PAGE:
LEXINGTON, Ky. (LEX 18) — With the bitter cold expected to hang around Lexington, the Office of Homelessness Prevention and Intervention is keeping its Community Winter Weather Response Plan active through Monday.
The plan, which triggers extended services to accommodate people seeking shelter, was activated Wednesday.
Polly Ruddick, the director of the Office of Homelessness Prevention and Intervention, said that her employees "take a really aggressive education and engagement role" when the temperatures drop to such an extreme low point.
Ruddick acknowledged that while the temperatures are dipping, COVID-19 cases are rising, fueled by the highly contagious omicron variant.
"All of our shelters have very robust testing," she said. "They've worked really hard with the health department."
Ruddick said that only one shelter has a vaccine requirement but that all of the shelters test anyone coming into a shelter for COVID-19.
She also said the shelters have access to places reserved for isolation and quarantine.
Bluegrass Care Navigators, which provides counseling, palliative, and supportive care to people who are seriously ill, has partnered with shelters for isolation and quarantine needs.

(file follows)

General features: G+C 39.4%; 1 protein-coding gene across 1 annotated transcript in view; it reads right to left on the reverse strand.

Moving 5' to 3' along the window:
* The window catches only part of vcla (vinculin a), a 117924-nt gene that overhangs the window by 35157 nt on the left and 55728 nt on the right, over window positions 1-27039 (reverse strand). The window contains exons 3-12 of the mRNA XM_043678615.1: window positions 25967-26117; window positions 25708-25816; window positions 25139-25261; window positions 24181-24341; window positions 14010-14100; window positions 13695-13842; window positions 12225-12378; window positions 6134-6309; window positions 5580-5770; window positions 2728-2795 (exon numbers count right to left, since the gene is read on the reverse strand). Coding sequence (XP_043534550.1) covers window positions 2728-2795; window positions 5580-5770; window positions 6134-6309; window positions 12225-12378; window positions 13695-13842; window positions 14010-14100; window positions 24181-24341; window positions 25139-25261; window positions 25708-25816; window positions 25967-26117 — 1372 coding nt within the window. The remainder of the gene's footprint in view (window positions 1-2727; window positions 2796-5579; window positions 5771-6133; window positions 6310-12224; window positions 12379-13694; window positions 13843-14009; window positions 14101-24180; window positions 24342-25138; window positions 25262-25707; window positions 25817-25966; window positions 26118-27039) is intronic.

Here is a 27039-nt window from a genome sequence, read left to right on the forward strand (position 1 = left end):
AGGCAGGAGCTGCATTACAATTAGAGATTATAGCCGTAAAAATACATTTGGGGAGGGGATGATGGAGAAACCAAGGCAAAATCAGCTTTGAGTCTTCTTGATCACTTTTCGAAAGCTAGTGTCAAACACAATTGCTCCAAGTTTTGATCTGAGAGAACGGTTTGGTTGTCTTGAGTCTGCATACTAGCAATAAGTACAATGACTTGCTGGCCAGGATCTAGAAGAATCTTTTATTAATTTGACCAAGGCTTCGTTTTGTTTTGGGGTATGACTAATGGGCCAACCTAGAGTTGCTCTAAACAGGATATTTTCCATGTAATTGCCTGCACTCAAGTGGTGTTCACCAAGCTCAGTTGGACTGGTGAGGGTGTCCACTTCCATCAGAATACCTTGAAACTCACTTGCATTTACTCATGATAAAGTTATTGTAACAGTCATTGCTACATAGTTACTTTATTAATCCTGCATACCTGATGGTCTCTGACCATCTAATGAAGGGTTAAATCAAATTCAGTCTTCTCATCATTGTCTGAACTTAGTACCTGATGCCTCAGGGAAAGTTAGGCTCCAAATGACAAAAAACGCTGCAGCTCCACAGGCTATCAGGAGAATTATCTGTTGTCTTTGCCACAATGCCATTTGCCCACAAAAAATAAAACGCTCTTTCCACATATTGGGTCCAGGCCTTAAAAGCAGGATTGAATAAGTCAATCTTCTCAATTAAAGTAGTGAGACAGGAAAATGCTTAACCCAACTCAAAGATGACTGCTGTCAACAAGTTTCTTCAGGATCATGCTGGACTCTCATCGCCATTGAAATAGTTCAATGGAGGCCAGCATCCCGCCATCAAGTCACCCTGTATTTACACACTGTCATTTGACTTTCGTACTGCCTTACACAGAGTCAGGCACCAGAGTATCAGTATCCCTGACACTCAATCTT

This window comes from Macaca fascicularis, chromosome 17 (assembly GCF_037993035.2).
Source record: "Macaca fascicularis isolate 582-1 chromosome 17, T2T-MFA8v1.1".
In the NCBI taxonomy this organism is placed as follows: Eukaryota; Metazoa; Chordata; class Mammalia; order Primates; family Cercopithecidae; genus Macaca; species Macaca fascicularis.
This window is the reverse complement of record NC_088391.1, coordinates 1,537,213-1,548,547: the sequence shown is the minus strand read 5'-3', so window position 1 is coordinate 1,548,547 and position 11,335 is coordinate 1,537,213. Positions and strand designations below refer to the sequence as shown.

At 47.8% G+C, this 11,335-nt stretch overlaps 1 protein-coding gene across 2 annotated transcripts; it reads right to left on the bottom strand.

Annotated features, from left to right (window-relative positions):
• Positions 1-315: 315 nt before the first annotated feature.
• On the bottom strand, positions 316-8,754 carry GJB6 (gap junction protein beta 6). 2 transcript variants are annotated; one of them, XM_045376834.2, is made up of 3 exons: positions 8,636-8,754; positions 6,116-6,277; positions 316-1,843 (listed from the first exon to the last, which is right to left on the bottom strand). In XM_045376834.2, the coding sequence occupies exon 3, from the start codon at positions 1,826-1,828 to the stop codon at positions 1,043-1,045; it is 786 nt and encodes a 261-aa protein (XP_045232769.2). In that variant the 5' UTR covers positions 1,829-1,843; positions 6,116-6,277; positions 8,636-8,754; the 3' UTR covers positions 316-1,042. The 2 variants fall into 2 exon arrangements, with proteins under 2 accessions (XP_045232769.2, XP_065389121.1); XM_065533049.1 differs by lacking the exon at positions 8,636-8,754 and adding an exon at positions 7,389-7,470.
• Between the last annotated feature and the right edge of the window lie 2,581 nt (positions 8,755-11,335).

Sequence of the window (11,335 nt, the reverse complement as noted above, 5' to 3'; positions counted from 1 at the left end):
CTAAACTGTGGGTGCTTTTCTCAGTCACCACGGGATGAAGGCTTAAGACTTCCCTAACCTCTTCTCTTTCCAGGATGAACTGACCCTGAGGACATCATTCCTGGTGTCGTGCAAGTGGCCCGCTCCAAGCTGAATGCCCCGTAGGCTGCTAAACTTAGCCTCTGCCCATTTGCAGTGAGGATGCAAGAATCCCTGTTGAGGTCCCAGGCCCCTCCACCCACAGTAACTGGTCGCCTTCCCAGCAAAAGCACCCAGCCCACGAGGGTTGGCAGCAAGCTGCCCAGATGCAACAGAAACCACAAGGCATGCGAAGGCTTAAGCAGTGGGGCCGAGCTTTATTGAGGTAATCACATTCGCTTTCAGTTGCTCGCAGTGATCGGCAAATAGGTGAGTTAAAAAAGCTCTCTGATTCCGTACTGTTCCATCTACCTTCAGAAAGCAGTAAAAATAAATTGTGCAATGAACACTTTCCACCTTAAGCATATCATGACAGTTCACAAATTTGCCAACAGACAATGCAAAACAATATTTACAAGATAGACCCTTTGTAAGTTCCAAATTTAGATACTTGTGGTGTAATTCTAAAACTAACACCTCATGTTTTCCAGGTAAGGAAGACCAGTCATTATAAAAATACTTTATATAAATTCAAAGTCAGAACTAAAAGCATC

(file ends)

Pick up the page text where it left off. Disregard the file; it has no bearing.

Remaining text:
The organization partnered with the city of Lexington in 2018 to launch a medical respite program to help those who are experiencing homelessness and in need of short-term recuperative medical care.
When the pandemic hit, the organization stepped up to care for those battling COVID-19.
"In 2021, we served a total of 185 individuals," said Jamie Cody, the transitions program manager at Bluegrass Care Navigators. "About 85 percent of that population were in there because of COVID."
Cody explained that when people in a shelter test positive, they are placed in a hotel room arranged through Bluegrass Care Navigators. In addition to temporary housing, she said staff provides other necessities, like food.
"It takes a team of nurses and social workers to provide this support," Cody said. "And we do it around the clock 24/7."
Cody said the organization is currently caring for 31 people who have tested positive for COVID-19.